Apple has recently launched its new range of MacBooks, but what you also get with a new MacBook is the highest level of another type of toxic flame retardant, tetrabromobisphenol A.
What they fail to mention in the report is that along with preventing hundreds of deaths each year (by preventing electronics from bursting into flames) tetrabromobisphenol A (TBBPA) has never been shown to be harmful to humans.
In fact, in October of 2005, a panel of scientific experts from Europe, the EU Scientific Committee on Health and Environmental Risks (SCHER), reported to the European Commission that TBBPA presents no risk to human health and indicated no need for risk reduction measures.
Another chemical that has recently found its way into the Greenpeace crosshairs is bisphenol A, otherwise known as BPA. BPA is a building block of polycarbonate plastics and epoxy resins used in nearly every industry, including in the construction of plastic water bottles and food storage containers. According to anti-chemical activists, BPA is a “gender-bender” that mimics the female hormone estrogen and can be “linked” to a host of unpleasant medical conditions ranging from cancer to early onset puberty and dreaded “man boobs.” Once again, however, the hysteria failed to match reality. According to the FDA:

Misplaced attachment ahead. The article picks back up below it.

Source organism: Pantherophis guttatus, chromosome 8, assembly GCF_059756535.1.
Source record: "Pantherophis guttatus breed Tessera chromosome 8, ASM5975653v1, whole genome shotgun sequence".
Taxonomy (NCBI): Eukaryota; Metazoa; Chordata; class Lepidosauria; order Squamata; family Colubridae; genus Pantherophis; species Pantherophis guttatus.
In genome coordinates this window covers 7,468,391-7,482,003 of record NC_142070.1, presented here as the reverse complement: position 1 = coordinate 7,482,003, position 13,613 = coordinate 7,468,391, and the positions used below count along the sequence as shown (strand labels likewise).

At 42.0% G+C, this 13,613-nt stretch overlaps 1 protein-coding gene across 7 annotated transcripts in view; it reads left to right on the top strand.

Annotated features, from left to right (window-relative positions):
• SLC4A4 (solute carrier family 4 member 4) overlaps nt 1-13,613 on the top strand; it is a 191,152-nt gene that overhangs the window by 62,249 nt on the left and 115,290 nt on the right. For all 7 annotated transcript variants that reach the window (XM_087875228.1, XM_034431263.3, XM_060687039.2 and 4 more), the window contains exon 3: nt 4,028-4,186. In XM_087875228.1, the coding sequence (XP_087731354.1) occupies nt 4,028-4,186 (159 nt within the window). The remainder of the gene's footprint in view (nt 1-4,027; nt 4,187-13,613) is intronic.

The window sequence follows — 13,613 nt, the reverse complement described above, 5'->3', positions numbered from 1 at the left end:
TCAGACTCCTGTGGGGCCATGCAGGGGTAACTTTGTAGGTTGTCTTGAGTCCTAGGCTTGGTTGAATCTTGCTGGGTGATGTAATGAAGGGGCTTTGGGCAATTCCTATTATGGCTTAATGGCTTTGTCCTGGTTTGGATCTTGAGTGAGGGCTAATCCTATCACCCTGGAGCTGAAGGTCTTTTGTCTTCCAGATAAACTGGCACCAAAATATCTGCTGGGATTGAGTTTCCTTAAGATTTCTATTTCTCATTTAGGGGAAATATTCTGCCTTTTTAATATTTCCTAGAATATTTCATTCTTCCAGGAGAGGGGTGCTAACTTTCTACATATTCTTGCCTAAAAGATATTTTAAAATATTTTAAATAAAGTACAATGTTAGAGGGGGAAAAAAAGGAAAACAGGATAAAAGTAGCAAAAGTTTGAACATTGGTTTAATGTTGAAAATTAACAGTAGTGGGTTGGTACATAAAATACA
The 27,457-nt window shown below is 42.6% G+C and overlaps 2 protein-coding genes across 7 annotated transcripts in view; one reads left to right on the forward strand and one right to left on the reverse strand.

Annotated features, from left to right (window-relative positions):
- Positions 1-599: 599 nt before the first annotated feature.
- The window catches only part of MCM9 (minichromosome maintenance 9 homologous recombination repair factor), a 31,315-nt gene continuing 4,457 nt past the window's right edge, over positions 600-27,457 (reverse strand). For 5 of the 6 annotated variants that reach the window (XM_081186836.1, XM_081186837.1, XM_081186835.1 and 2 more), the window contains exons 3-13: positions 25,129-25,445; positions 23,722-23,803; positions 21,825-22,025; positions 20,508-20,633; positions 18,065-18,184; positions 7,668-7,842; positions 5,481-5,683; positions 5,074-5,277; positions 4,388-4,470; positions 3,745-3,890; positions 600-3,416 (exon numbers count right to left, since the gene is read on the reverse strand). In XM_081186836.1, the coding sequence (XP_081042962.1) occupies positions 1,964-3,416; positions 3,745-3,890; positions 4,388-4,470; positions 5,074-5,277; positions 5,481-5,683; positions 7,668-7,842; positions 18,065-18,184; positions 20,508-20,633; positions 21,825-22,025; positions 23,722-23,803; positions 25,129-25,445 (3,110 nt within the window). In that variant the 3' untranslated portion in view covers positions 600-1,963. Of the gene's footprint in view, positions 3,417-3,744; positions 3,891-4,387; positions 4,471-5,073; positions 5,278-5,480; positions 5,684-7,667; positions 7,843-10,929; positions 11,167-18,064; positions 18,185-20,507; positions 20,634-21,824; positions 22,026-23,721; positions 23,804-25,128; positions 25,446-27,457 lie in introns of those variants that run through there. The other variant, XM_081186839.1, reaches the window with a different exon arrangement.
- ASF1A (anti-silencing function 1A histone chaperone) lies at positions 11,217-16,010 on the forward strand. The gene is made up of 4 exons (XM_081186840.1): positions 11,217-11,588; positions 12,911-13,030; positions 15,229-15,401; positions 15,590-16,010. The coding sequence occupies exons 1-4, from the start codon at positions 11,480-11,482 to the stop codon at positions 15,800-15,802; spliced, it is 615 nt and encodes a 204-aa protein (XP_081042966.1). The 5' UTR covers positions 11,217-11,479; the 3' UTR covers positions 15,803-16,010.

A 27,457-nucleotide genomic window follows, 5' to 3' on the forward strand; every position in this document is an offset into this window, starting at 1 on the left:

Consumers should know that, based on all available evidence, the present consensus among regulatory agencies in the United States, Canada, Europe, and Japan is that current levels of exposure to BPA through food packaging do not pose an immediate health risk to the general population, including infants and babies.
This is hardly surprising news, especially considering that according to a 2009 Harris poll of full members of the Society of Toxicology, 96 percent of toxicologists believe that Greenpeace overstates chemical health risks. Something to consider next time you hear the Greenpeace Chemical Alarm Bells ringing off the hook.
Early Targets and Continuing Objectives
No Nukes Now. No Nukes Ever.
When Greenpeace was founded in 1969, the possibility of total nuclear annihilation seemed both real and imminent for citizens across the globe, and the organization spent its fledgling years as a vocal opponent of all things nuclear. In 1971, Greenpeace embarked on its first voyage, a trip to Amchitka in the Aleutian Islands, in an effort to stop what was destined to be the United States’ largest underground nuclear weapons test. While that particular mission failed, the Greenpeace founders felt their mission to Amchitka, and the attention it brought to the debate about nuclear testing, played a critical role in convincing President Nixon to cancel the remaining Hydrogen bomb tests. Eventually, Greenpeace was successful in getting their anti-nuclear weapons message heard — loud and clear — across the globe.
Despite the fact that the early 1970s marked the beginning of the end of the Cold War, and with it the slow dissipation of the anxiety surrounding the likelihood of full-blown nuclear holocaust, Greenpeace clung to their convictions regarding the evils of everything nuclear. To this day, Greenpeace maintains that nuclear power is neither safe nor clean. On the organization's website, they argue: